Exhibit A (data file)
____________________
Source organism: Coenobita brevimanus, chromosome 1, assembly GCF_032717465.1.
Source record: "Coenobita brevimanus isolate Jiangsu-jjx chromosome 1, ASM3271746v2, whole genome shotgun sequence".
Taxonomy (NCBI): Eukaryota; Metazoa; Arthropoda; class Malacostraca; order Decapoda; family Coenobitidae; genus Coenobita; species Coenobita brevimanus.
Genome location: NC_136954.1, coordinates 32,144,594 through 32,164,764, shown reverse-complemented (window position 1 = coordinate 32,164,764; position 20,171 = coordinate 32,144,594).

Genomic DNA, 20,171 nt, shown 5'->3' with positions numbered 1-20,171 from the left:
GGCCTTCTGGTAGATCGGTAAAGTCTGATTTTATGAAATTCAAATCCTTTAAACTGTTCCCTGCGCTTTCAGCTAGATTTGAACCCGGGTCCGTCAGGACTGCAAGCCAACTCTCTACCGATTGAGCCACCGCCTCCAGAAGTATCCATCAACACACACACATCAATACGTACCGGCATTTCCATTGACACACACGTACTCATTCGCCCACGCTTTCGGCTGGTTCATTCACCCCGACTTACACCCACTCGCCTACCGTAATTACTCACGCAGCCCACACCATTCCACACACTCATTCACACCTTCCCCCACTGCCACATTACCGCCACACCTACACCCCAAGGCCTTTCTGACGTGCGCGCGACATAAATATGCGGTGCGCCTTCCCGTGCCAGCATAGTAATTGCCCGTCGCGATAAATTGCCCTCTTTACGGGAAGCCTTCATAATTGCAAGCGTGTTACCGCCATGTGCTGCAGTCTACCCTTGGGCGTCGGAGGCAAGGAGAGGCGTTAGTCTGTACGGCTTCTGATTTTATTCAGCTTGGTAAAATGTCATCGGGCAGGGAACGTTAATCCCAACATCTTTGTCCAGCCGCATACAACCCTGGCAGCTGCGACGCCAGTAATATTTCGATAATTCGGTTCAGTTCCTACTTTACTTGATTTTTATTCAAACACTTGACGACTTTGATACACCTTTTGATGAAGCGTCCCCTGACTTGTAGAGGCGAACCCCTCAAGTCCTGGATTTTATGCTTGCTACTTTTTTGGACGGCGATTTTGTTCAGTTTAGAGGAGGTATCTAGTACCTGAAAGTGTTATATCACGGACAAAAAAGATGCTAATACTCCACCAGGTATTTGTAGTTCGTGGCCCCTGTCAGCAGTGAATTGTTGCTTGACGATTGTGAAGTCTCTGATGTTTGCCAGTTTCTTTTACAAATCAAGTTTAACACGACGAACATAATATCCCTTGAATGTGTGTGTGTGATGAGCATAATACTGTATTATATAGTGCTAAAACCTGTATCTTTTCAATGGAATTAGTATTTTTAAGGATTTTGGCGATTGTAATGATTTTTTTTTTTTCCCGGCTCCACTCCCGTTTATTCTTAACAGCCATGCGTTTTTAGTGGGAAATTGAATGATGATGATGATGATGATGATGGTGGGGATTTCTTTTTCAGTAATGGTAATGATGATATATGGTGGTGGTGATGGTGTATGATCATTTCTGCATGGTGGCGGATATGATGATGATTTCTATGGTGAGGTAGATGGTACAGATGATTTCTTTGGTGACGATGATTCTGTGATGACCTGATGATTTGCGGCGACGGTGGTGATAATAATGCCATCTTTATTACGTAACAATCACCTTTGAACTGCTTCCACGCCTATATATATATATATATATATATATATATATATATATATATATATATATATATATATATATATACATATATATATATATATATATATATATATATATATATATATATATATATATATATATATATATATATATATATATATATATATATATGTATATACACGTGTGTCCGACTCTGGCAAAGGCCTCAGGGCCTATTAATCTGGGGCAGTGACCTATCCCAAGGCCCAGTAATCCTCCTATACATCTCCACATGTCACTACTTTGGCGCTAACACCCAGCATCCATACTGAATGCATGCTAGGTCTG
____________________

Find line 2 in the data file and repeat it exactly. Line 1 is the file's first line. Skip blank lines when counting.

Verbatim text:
Source record: "Coenobita brevimanus isolate Jiangsu-jjx chromosome 1, ASM3271746v2, whole genome shotgun sequence".